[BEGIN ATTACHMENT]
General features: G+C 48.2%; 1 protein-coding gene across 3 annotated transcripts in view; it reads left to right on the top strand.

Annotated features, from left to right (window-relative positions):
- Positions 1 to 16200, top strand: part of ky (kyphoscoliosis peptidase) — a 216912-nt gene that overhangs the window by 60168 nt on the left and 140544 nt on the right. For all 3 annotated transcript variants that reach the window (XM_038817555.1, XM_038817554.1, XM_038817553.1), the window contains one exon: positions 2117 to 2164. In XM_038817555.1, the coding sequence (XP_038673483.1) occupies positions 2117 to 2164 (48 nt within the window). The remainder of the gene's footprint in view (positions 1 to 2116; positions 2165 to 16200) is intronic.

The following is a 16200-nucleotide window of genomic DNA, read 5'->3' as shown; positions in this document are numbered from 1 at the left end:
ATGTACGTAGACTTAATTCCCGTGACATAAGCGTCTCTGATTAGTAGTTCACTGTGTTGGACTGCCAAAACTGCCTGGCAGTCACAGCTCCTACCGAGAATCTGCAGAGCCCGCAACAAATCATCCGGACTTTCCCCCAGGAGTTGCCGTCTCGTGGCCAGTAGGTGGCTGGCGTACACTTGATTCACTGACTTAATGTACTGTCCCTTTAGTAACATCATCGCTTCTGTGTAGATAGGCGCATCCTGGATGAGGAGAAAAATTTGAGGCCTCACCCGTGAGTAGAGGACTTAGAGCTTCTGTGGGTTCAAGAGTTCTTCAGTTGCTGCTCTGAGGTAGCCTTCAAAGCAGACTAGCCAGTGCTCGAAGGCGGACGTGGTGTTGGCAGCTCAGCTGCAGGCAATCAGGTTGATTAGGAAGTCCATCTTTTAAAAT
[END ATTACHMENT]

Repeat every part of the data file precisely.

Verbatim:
General features: G+C 48.2%; 1 protein-coding gene across 3 annotated transcripts in view; it reads left to right on the top strand.

Annotated features, from left to right (window-relative positions):
- Positions 1 to 16200, top strand: part of ky (kyphoscoliosis peptidase) — a 216912-nt gene that overhangs the window by 60168 nt on the left and 140544 nt on the right. For all 3 annotated transcript variants that reach the window (XM_038817555.1, XM_038817554.1, XM_038817553.1), the window contains one exon: positions 2117 to 2164. In XM_038817555.1, the coding sequence (XP_038673483.1) occupies positions 2117 to 2164 (48 nt within the window). The remainder of the gene's footprint in view (positions 1 to 2116; positions 2165 to 16200) is intronic.

The following is a 16200-nucleotide window of genomic DNA, read 5'->3' as shown; positions in this document are numbered from 1 at the left end:
ATGTACGTAGACTTAATTCCCGTGACATAAGCGTCTCTGATTAGTAGTTCACTGTGTTGGACTGCCAAAACTGCCTGGCAGTCACAGCTCCTACCGAGAATCTGCAGAGCCCGCAACAAATCATCCGGACTTTCCCCCAGGAGTTGCCGTCTCGTGGCCAGTAGGTGGCTGGCGTACACTTGATTCACTGACTTAATGTACTGTCCCTTTAGTAACATCATCGCTTCTGTGTAGATAGGCGCATCCTGGATGAGGAGAAAAATTTGAGGCCTCACCCGTGAGTAGAGGACTTAGAGCTTCTGTGGGTTCAAGAGTTCTTCAGTTGCTGCTCTGAGGTAGCCTTCAAAGCAGACTAGCCAGTGCTCGAAGGCGGACGTGGTGTTGGCAGCTCAGCTGCAGGCAATCAGGTTGATTAGGAAGTCCATCTTTTAAAAT